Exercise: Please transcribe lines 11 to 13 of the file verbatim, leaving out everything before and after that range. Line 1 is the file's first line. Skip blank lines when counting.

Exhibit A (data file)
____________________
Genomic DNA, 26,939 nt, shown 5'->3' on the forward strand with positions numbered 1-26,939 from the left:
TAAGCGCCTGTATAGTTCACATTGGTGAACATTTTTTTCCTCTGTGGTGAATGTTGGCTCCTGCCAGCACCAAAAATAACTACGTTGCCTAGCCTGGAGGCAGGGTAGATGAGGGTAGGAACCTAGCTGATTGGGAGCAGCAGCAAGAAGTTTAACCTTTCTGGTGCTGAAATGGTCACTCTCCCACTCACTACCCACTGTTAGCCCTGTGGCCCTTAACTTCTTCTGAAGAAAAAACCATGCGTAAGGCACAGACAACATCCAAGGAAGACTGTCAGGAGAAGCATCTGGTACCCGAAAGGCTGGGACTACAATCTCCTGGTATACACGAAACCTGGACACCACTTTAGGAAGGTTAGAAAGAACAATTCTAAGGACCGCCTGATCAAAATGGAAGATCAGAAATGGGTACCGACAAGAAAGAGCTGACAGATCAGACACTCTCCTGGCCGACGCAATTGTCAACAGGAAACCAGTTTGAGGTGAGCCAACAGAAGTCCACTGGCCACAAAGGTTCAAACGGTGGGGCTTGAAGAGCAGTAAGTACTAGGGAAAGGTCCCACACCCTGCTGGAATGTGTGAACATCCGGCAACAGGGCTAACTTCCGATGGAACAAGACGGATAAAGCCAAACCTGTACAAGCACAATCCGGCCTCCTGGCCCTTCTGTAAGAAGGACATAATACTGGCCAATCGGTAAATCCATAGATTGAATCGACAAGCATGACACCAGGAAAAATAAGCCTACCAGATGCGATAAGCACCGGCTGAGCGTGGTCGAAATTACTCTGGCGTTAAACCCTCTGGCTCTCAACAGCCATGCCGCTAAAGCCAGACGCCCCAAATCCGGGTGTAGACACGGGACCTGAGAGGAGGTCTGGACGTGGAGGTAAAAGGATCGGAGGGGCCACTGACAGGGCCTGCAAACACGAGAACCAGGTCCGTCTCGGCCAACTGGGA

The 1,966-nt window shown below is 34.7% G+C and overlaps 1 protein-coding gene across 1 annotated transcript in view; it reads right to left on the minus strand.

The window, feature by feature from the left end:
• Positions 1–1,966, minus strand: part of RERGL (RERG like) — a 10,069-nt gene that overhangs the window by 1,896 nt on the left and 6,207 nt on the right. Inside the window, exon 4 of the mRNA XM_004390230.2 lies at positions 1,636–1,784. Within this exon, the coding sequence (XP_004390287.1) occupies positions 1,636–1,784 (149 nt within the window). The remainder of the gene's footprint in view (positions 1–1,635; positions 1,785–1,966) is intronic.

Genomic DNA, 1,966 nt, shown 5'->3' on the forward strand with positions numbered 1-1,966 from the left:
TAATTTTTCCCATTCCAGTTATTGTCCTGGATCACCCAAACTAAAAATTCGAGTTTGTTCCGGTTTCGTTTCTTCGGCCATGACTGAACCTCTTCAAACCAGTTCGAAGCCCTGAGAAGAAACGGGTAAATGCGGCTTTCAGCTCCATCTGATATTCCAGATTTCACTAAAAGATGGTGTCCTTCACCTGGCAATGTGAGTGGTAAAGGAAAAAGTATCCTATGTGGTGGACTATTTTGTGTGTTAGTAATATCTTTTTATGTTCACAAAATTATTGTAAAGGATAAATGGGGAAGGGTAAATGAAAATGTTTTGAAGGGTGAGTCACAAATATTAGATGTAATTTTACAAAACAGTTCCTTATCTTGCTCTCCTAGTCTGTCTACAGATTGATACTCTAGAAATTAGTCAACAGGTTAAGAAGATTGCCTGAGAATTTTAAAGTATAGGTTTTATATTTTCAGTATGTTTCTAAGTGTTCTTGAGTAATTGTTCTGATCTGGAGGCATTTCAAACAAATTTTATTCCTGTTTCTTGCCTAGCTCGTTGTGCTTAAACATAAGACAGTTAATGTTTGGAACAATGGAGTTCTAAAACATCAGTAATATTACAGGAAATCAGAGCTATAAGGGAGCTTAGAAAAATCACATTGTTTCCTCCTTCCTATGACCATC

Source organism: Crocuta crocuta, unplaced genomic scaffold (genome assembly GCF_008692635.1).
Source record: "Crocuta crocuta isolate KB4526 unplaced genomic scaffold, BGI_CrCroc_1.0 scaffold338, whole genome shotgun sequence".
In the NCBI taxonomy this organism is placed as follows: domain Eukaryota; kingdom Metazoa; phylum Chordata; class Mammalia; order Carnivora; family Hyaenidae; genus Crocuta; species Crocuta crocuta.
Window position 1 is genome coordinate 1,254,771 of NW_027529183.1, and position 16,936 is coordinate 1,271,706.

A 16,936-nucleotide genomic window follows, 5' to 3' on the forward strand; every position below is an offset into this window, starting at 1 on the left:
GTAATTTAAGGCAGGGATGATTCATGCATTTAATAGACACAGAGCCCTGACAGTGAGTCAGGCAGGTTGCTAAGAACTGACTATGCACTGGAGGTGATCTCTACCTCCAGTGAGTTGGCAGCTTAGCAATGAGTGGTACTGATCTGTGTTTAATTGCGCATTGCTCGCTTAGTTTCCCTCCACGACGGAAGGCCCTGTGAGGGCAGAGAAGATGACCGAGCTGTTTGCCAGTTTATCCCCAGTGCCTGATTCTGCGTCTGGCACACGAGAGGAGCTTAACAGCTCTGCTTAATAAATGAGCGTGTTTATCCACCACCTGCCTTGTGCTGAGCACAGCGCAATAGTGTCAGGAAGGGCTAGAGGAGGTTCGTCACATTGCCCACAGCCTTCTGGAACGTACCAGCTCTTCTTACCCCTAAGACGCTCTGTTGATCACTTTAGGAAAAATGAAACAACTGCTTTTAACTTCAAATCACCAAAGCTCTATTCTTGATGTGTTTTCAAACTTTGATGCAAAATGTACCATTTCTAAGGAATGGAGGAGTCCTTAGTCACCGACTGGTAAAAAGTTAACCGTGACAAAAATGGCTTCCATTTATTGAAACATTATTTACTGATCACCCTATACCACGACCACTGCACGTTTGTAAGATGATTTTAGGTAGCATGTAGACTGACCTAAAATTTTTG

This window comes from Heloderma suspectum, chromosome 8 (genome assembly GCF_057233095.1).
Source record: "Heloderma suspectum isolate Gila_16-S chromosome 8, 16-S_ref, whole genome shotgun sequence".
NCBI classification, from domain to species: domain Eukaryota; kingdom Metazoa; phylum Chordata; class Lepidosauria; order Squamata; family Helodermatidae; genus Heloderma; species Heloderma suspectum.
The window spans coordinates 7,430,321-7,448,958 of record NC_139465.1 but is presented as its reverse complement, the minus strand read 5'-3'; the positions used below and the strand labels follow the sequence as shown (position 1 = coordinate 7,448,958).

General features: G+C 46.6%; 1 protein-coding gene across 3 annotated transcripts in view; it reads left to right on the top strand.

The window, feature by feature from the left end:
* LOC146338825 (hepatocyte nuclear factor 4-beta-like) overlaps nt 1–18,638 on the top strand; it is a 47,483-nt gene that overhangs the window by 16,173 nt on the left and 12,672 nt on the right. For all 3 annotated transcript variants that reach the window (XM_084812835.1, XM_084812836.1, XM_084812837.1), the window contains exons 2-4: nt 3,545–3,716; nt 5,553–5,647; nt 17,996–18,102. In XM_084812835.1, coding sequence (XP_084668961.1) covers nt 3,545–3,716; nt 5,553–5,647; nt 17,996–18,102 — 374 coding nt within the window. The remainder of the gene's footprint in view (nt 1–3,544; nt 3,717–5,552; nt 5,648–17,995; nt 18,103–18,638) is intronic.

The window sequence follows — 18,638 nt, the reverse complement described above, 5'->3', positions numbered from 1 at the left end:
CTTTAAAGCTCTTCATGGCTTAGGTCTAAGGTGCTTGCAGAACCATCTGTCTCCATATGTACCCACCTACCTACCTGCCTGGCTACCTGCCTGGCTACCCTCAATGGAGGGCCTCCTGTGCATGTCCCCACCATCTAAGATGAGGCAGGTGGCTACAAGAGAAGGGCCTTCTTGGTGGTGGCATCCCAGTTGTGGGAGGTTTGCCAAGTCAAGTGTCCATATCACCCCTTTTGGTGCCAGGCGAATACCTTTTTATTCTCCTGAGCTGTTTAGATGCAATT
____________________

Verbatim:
Window position 1 is genome coordinate 1,254,771 of NW_027529183.1, and position 16,936 is coordinate 1,271,706.

A 16,936-nucleotide genomic window follows, 5' to 3' on the forward strand; every position below is an offset into this window, starting at 1 on the left:
GTAATTTAAGGCAGGGATGATTCATGCATTTAATAGACACAGAGCCCTGACAGTGAGTCAGGCAGGTTGCTAAGAACTGACTATGCACTGGAGGTGATCTCTACCTCCAGTGAGTTGGCAGCTTAGCAATGAGTGGTACTGATCTGTGTTTAATTGCGCATTGCTCGCTTAGTTTCCCTCCACGACGGAAGGCCCTGTGAGGGCAGAGAAGATGACCGAGCTGTTTGCCAGTTTATCCCCAGTGCCTGATTCTGCGTCTGGCACACGAGAGGAGCTTAACAGCTCTGCTTAATAAATGAGCGTGTTTATCCACCACCTGCCTTGTGCTGAGCACAGCGCAATAGTGTCAGGAAGGGCTAGAGGAGGTTCGTCACATTGCCCACAGCCTTCTGGAACGTACCAGCTCTTCTTACCCCTAAGACGCTCTGTTGATCACTTTAGGAAAAATGAAACAACTGCTTTTAACTTCAAATCACCAAAGCTCTATTCTTGATGTGTTTTCAAACTTTGATGCAAAATGTACCATTTCTAAGGAATGGAGGAGTCCTTAGTCACCGACTGGTAAAAAGTTAACCGTGACAAAAATGGCTTCCATTTATTGAAACATTATTTACTGATCACCCTATACCACGACCACTGCACGTTTGTAAGATGATTTTAGGTAGCATGTAGACTGACCTAAAATTTTTG